Death, grief and mourning before the Second World War
in Dying for the nation
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This chapter provides the historical background to the cultural practices of bereavement and the cultures of grief that were dominant in Britain during the Second World War. It traces British ‘cultures of death’ from the elaborate funerals of mid 19th century Britain to the end of the Great War. By this point, expectation of bereavement had moved from the often elaborate, formal rituals of the mid 19th century to the restrained funerary practice and bereavement rituals that dominated the mid 20th century. The Great War, it argues, strengthened existing patterns of growing restraint and simplicity in funerary and bereavement practice, and shaped the ways that people could, or could not, give voice to grief in public.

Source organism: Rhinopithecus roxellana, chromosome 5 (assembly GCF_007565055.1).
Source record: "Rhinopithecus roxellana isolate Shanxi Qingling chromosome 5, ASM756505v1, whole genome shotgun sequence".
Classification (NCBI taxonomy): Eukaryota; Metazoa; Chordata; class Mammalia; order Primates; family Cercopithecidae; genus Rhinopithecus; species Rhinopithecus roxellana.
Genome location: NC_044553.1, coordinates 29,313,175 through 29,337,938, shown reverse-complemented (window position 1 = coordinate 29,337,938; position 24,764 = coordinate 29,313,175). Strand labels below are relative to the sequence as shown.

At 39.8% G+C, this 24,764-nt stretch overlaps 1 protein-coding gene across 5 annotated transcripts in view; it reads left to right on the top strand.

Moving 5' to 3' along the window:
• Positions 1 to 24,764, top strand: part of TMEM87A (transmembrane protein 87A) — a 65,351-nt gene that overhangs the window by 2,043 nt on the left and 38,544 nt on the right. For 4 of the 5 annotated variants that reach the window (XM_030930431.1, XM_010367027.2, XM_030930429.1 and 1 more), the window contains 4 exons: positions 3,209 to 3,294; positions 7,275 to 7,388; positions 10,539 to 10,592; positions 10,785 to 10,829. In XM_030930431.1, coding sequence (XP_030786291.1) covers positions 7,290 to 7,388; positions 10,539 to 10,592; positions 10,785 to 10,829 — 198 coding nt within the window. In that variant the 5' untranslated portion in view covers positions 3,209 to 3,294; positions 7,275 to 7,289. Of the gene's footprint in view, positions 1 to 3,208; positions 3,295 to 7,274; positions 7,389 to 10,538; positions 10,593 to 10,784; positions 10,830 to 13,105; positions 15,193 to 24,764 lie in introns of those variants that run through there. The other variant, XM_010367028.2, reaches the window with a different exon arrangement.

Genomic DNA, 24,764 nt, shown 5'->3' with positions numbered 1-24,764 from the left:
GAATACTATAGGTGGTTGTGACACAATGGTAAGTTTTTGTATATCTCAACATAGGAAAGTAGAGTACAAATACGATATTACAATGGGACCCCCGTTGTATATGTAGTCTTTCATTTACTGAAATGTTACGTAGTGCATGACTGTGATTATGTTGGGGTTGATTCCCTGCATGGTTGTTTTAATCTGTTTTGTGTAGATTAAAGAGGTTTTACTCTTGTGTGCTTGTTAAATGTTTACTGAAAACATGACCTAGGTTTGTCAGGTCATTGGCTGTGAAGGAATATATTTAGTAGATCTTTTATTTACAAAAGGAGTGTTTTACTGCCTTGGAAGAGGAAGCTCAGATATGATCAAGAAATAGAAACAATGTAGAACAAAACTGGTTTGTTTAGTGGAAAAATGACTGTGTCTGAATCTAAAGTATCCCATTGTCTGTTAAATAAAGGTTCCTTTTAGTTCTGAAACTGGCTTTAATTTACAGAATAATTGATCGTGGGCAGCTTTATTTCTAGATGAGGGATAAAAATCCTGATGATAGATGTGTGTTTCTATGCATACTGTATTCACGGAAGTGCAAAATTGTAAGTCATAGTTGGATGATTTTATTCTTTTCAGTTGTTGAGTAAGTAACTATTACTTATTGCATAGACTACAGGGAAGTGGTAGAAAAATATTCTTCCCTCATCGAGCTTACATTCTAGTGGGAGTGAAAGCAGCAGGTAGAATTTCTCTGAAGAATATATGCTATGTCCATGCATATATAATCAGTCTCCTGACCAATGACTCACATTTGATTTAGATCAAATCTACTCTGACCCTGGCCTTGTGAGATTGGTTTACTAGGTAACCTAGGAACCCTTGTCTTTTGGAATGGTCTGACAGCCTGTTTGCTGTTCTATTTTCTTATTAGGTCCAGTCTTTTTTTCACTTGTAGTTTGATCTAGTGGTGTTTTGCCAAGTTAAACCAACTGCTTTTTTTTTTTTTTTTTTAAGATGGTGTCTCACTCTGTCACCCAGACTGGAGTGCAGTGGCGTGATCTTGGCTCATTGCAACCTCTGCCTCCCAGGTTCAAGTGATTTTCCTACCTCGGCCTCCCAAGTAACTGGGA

Dying for the nation

Death, grief and bereavement in Second World War Britain




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